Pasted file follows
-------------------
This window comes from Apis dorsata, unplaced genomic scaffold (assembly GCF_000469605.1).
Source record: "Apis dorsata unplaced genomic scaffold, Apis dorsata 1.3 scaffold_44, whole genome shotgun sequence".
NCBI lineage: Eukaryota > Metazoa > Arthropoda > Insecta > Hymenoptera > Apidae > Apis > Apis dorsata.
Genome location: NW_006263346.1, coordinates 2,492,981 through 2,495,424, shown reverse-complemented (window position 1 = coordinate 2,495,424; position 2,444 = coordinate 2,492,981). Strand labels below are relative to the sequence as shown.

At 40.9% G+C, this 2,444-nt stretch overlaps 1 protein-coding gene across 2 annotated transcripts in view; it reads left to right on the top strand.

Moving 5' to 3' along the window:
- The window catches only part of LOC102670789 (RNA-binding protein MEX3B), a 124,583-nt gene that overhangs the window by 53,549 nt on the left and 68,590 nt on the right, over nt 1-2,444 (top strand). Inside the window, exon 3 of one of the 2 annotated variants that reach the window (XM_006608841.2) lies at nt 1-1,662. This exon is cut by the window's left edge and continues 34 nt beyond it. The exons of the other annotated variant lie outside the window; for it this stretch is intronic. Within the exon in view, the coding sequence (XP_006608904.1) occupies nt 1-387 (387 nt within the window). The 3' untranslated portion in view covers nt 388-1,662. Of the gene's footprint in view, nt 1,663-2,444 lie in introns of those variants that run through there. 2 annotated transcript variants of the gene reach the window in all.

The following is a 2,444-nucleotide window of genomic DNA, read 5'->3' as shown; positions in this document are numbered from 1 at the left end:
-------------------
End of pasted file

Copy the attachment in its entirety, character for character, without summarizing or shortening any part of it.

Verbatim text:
This window comes from Apis dorsata, unplaced genomic scaffold (assembly GCF_000469605.1).
Source record: "Apis dorsata unplaced genomic scaffold, Apis dorsata 1.3 scaffold_44, whole genome shotgun sequence".
NCBI lineage: Eukaryota > Metazoa > Arthropoda > Insecta > Hymenoptera > Apidae > Apis > Apis dorsata.
Genome location: NW_006263346.1, coordinates 2,492,981 through 2,495,424, shown reverse-complemented (window position 1 = coordinate 2,495,424; position 2,444 = coordinate 2,492,981). Strand labels below are relative to the sequence as shown.

At 40.9% G+C, this 2,444-nt stretch overlaps 1 protein-coding gene across 2 annotated transcripts in view; it reads left to right on the top strand.

Moving 5' to 3' along the window:
- The window catches only part of LOC102670789 (RNA-binding protein MEX3B), a 124,583-nt gene that overhangs the window by 53,549 nt on the left and 68,590 nt on the right, over nt 1-2,444 (top strand). Inside the window, exon 3 of one of the 2 annotated variants that reach the window (XM_006608841.2) lies at nt 1-1,662. This exon is cut by the window's left edge and continues 34 nt beyond it. The exons of the other annotated variant lie outside the window; for it this stretch is intronic. Within the exon in view, the coding sequence (XP_006608904.1) occupies nt 1-387 (387 nt within the window). The 3' untranslated portion in view covers nt 388-1,662. Of the gene's footprint in view, nt 1,663-2,444 lie in introns of those variants that run through there. 2 annotated transcript variants of the gene reach the window in all.

The following is a 2,444-nucleotide window of genomic DNA, read 5'->3' as shown; positions in this document are numbered from 1 at the left end: